War and mental health after crisis

10 October 2012

Niger Delta, Nigeria

Traditional healer Lekwe Deezia treats mental illness through the power of prayer and with herbal medicines, in the Niger Delta, Nigeria.  While receiving treatment, which can take months, patients are chained to trees in his courtyard. They say they are fed at most once a day, are beaten, and not given shelter from the elements.


In areas of crisis—in failed states, in refugee camps, in countries where the infrastructure has collapsed—the mentally ill are frequently condemned to neglect or lives of misery. Disregarded in parts of the world by government and the aid community, sometimes far from family support networks, the mentally ill can lead isolated lives, subject to ill treatment.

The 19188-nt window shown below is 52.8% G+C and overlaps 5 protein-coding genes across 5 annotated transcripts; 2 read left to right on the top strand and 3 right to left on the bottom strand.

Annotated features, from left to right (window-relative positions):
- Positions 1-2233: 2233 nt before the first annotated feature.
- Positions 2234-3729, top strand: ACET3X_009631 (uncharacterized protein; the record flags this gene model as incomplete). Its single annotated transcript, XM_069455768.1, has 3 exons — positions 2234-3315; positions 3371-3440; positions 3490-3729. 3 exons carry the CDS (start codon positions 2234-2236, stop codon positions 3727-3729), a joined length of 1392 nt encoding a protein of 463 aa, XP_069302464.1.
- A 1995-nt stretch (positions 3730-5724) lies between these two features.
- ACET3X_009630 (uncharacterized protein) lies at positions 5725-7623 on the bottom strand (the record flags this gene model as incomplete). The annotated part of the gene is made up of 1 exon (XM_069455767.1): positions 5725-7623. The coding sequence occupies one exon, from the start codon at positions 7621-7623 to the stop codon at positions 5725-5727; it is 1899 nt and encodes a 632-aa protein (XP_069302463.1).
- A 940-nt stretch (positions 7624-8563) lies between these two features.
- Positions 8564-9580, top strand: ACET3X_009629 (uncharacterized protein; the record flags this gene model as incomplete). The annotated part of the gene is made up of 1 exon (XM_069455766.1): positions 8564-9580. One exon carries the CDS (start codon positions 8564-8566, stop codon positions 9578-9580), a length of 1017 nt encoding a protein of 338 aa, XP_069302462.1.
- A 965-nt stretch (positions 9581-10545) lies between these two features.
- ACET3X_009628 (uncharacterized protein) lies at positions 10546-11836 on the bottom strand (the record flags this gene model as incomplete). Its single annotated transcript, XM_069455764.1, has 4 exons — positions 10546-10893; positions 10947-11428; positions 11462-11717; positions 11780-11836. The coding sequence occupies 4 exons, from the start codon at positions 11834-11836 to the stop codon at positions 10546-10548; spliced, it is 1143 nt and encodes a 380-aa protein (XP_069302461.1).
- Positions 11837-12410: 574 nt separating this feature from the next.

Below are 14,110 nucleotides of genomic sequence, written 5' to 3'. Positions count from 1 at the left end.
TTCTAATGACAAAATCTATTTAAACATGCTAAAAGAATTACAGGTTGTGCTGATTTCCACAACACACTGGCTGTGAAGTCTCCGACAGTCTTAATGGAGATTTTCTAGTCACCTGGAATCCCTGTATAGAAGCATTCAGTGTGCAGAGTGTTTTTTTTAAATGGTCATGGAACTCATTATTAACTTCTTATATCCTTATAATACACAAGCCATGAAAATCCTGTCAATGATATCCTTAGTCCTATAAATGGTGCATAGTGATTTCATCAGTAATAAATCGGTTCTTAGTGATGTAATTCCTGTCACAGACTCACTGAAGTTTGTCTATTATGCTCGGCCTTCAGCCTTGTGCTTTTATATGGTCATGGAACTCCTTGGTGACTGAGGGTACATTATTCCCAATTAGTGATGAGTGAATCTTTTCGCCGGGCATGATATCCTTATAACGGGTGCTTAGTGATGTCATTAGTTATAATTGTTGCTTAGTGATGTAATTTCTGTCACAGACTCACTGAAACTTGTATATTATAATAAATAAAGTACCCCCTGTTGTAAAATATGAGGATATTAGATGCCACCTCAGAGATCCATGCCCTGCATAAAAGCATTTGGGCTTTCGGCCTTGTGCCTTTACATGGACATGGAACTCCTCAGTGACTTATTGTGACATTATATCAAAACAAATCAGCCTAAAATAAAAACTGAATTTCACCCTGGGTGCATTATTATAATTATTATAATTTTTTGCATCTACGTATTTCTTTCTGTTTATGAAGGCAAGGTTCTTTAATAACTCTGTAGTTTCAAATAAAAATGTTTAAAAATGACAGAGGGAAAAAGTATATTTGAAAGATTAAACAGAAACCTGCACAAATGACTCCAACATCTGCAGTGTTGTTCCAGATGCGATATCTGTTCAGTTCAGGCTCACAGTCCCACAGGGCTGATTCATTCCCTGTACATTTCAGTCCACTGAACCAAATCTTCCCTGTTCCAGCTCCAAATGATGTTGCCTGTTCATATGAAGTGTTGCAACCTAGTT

The Niger Delta, Nigeria

Technical information

Shutter speed: 1/197
ISO: 200
F-Stop: 2.8
Focal Length: 28.0 mm
Camera: Canon EOS 5D Mark III

Robin Hammond
New Zealand
Robin Hammond has dedicated his career to documenting human rights and development issues around the world through long-term photographic projects. In 2013, he was awarded the W. Eugene Smith Memorial Fund Grant in Humanistic Photography and he is also the receipient of four Amnesty International awards for human rights journalism.

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